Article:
Succombed by a polar vortex. College classes looming. What to do? Read a book? Or learn about one who read many books when a formal education was denied to him? With only a few days left in the exhibit, we finally got to see Take Note!, an exhibit at Mount Vernon about George Washington's books. Sadly, I could not take any pictures, as they are not allowed. However, imagine 18th century bound leather bound books, inset with marbelized paper, some stamped with George Washington's personal bookplate or signature. These were laid inside clear cases on stands, opened to a page he once pondered. The edges were a bit worn, but the books were in grand condition, obviously well treasured by one who did not take education for granted. Destined for a classical education in England, Washington's father died while he was young. His grammar school education in Virginia abruptly ended, while he taught himself surveying, since he needed a trade to live by. Meanwhile, he set aside some of his earnings to buy classics to read. Washington may not have been able to discuss the great ideas or debate arguments of time with peers in the classroom, hammering out thoughts and details, yet he read the same books they did. His knowledge base was as strong, although his rhetoric may not have been as developed. A lifetime of reading lay before him...as he developed into a soldier, statesman, commander-in-chief, and president who knew full well what happened in history, to guide him as he made history.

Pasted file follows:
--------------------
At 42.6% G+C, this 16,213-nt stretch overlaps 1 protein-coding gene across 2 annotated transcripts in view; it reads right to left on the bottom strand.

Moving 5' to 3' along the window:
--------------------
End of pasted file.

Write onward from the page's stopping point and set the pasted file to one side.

As we entered the exhibit, the doorway was framed by giant leatherbound books. The displays were sequenced by chapter numbers on the walls. Perhaps the biggest surprise was the Pinterest board at the end, owned by none other than George Washington. He had many likes and pins from men such as Thomas Jefferson and the Marquis de Lafayette! This 21st century form of networking symbolized the 18th century form of networking with which Washington engaged with men such as Jefferson and Lafayette, as they discoursed through letters about farming practices, politics, and such.
The exhibit is now past, but the exhibit book is for sale at Mount Vernon. (The exhibit book and some photos are at the link, above.)
After touring the exhibit, we explored the grounds in their winter attire. It was quite cold outside, nevertheless the sheep kept quite warm.
General Washington's view of home, after many years at war. I love to stand here and ponder his feelings and emotions at this moment. The soldier/statesman, like Cincinnatus, was home.
We dodged a few piles of snow as we ventured to the back of the house. What does the Potomac River look like in winter? Did it have any ice from these days of polar vortex deep freeze? Having only moved to Virginia from Texas a few years ago, we were quite curious.
I paused in the freezing cold to capture a great architectural angle that is rare to achieve in the busy summer season, since this curved portico is the passageway for the many guests on the house tour.
We walked to Washington's tomb nearest the river, the first one, the one that Lafayette visited on his grand tour so long ago. Grief ripped through him as he recalled the man he called his "adopted father..."
We ventured closer to the Potomac and found ripples of water running between the ice sheets, floating down the river...
Washington took daily rides on his property and I'm sure that on the wintery days such as this, a good book near the fire near his family was a delight to look forward to.